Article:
Saturday, August 25, 2007

Pink Boots at Allagash and Visit to Shipyard

"Creativity is allowing oneself to make mistakes. Art is knowing which ones to keep." ~Scott Adams
August 24: I arrived at Allagash just as their new 120-barrel fermenter was being moved inside the big roll-up door. I quickly introduced myself to Brewmaster/ Owner Rob Tod and Head Brewer Jason Perkins. I didn't want to miss any of the action so I got myself into a safe position to snap a few photos. Below are four photos of two men on forklifts, one forklift on each end, standing the fermenter up. A big steel red scaffold was attached to aid in manipulation.

Once the excitement of standing up the fermenter was over, Jason gave me a tour of the brewery. Then I worked with brewer Dee Dee Germain as she managed two back-to-back brews of Allagash White, their Belgian-style Wit and most popular summertime beer.
Photo at top of page, L to R: Rob, Teri, Jason and Dee Dee in front of the new tank.

I had fun talking shop with Dee Dee. I've really enjoyed discussing beer and brewing with women brewers on this trip. It's been a great opportunity for me to meet other women brewers, because I only knew a few before this. In the past I think I've been too busy with my responsibilities at conferences or judging events to seek out other women brewers to talk beer and brewing. I hope to partake of more girl-beer-chat in the future.

[Note: If you're a woman brewer (or you know of one), please see if your (her) name is on my list of women brewers, which I am calling the "Pink Boots Society." If not, please email me with your (her) name, brewery, etc., so I can add you (her) to my list. Thanks!]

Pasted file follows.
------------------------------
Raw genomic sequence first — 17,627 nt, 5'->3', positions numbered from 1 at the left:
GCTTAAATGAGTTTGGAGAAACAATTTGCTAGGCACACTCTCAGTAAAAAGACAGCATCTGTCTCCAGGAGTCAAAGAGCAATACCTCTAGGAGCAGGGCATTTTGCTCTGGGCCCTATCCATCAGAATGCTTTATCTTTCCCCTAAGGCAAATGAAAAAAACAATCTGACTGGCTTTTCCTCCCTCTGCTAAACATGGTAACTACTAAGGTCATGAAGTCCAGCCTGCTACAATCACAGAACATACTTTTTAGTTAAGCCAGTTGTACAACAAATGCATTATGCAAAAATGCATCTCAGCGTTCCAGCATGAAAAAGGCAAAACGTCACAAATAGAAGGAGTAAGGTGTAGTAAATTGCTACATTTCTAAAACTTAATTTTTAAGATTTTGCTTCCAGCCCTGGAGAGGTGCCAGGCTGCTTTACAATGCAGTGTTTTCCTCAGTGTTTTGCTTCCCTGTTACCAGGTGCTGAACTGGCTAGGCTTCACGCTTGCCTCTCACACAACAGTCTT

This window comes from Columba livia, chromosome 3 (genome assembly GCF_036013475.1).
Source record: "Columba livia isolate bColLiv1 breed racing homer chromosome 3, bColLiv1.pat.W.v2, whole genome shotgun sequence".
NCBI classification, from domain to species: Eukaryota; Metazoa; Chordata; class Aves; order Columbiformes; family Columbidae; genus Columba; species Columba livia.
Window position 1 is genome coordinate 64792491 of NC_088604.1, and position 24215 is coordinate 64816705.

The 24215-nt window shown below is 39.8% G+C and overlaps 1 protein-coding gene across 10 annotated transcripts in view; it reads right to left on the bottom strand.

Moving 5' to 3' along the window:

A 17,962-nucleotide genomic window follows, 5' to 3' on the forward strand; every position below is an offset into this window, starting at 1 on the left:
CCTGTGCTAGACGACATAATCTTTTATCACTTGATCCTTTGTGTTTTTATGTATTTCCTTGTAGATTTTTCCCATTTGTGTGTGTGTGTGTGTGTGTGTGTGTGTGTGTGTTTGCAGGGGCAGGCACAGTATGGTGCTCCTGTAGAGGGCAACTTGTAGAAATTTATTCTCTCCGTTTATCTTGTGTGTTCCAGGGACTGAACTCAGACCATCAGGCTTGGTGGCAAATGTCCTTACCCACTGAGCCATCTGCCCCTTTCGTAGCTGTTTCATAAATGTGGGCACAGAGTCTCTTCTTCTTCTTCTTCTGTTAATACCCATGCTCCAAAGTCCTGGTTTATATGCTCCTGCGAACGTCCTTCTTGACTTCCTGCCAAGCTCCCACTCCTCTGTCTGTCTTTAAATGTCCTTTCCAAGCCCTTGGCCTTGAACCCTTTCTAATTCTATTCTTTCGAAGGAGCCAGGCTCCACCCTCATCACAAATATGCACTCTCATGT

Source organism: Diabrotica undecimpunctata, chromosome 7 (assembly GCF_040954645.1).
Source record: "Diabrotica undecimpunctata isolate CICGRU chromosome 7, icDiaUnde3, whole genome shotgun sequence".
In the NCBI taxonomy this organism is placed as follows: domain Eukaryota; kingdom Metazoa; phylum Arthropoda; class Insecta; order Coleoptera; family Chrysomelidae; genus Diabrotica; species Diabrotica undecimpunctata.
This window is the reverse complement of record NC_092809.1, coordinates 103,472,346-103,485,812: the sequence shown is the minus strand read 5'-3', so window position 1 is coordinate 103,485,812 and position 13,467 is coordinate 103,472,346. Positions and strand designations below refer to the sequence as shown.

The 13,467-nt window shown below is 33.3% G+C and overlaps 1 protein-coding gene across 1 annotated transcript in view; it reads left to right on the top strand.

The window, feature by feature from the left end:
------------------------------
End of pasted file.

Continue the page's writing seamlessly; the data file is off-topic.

Because of the tank delivery and installation, it was an untypically light day at Allagash. Rob bought ice cream sandwiches from the ice cream truck for everybody. They tell me Rob does that a lot. It started at their old location next door, which they just moved out of in April, because it got so darn hot over there in the summer.

Allagash has had a very busy year: They have doubled their production from 5,000 to 10,000 barrels per year in the last two years. They are nearly out of space in their new facility, and have to begin planning the next expansion almost immediately. That makes Jason a really busy guy, as his family is expanding and their children will double from 1 to 2 this month!

One of the highlights of my day at Allagash was in the early afternoon when Jason and Dee Dee invited me to join them on a barrel tasting of their three oldest wood-aged beer barrels. Jason drew out the beer with the glass wine-thief, and released a portion into each of our glasses. We tried one batch of the employees' favorite beer, Curieux (pronounced "curio"), and two samples of what is tentatively known as Gargamel; one with Raspberries and one without. Each of the samples was completely unique with Beligan yeast character, sourness and vanilla notes. The Gargamel had been aged in red wine casks from California, and I thought that was a great idea for the flavors and styles of beer that Allagash produces.

Afterwards, Jason opened a bottle of Curieux that had been blended with 20% un-wooded Triple. The dilution gave the beer just the right balance. It was a delightful blend of vanilla wood and Belgian character. I wouldn't have guessed that putting a Belgian Triple into a Jim Beam bourbon barrel would have worked so well. That's why it is wise to experiment.

Jason and Dee Dee gifted me a mixed case of Allagash beer for my collection. The lucky brewers on my route west of Allagash's distribution range will enjoy the benefit.

At about 2:30 I departed for Shipyard Brewing, down in Portland's old marine district, which is very close to where Gritty's is located.
Shipyard is a very big brewery, and it took a little while for the employees to track down Brewmaster/ Owner Alan Pugsley. Alan gave me a full tour of the extensive facilities including the finished beer warehouse expansion they are in the middle of.

Gee, is there any brewery in this country that is not either in the middle of an expansion, planning an expansion, or that has just moved into newly expanded facilities?